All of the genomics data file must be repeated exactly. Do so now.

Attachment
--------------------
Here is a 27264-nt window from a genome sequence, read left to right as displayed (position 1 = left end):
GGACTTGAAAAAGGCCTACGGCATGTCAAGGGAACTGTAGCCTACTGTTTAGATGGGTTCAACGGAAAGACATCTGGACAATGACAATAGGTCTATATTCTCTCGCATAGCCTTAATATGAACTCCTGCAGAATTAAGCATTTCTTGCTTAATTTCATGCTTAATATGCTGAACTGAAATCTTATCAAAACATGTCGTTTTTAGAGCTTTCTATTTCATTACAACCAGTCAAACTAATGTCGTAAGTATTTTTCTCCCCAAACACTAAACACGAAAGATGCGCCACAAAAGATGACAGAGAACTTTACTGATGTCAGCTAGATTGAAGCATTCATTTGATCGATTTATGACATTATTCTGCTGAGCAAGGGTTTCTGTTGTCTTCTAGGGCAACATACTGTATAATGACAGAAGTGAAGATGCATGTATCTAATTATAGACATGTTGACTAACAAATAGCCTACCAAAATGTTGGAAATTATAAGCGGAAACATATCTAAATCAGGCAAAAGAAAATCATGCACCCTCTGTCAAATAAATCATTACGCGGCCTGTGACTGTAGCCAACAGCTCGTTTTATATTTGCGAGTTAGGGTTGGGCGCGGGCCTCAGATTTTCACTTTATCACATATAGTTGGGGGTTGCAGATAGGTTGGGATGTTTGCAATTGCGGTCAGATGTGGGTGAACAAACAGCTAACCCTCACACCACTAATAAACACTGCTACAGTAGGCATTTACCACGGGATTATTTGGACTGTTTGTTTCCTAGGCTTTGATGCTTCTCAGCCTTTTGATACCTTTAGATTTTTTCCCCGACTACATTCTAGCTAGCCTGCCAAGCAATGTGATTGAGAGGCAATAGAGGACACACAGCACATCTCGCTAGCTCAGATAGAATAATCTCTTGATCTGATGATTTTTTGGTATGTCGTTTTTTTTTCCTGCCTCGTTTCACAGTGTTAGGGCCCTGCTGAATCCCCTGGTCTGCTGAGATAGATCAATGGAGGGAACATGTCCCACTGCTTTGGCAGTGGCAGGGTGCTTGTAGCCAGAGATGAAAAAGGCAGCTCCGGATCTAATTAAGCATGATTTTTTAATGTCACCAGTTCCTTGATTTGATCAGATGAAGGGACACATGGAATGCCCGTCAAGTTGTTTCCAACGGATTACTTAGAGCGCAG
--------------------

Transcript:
Here is a 27264-nt window from a genome sequence, read left to right as displayed (position 1 = left end):
GGACTTGAAAAAGGCCTACGGCATGTCAAGGGAACTGTAGCCTACTGTTTAGATGGGTTCAACGGAAAGACATCTGGACAATGACAATAGGTCTATATTCTCTCGCATAGCCTTAATATGAACTCCTGCAGAATTAAGCATTTCTTGCTTAATTTCATGCTTAATATGCTGAACTGAAATCTTATCAAAACATGTCGTTTTTAGAGCTTTCTATTTCATTACAACCAGTCAAACTAATGTCGTAAGTATTTTTCTCCCCAAACACTAAACACGAAAGATGCGCCACAAAAGATGACAGAGAACTTTACTGATGTCAGCTAGATTGAAGCATTCATTTGATCGATTTATGACATTATTCTGCTGAGCAAGGGTTTCTGTTGTCTTCTAGGGCAACATACTGTATAATGACAGAAGTGAAGATGCATGTATCTAATTATAGACATGTTGACTAACAAATAGCCTACCAAAATGTTGGAAATTATAAGCGGAAACATATCTAAATCAGGCAAAAGAAAATCATGCACCCTCTGTCAAATAAATCATTACGCGGCCTGTGACTGTAGCCAACAGCTCGTTTTATATTTGCGAGTTAGGGTTGGGCGCGGGCCTCAGATTTTCACTTTATCACATATAGTTGGGGGTTGCAGATAGGTTGGGATGTTTGCAATTGCGGTCAGATGTGGGTGAACAAACAGCTAACCCTCACACCACTAATAAACACTGCTACAGTAGGCATTTACCACGGGATTATTTGGACTGTTTGTTTCCTAGGCTTTGATGCTTCTCAGCCTTTTGATACCTTTAGATTTTTTCCCCGACTACATTCTAGCTAGCCTGCCAAGCAATGTGATTGAGAGGCAATAGAGGACACACAGCACATCTCGCTAGCTCAGATAGAATAATCTCTTGATCTGATGATTTTTTGGTATGTCGTTTTTTTTTCCTGCCTCGTTTCACAGTGTTAGGGCCCTGCTGAATCCCCTGGTCTGCTGAGATAGATCAATGGAGGGAACATGTCCCACTGCTTTGGCAGTGGCAGGGTGCTTGTAGCCAGAGATGAAAAAGGCAGCTCCGGATCTAATTAAGCATGATTTTTTAATGTCACCAGTTCCTTGATTTGATCAGATGAAGGGACACATGGAATGCCCGTCAAGTTGTTTCCAACGGATTACTTAGAGCGCAG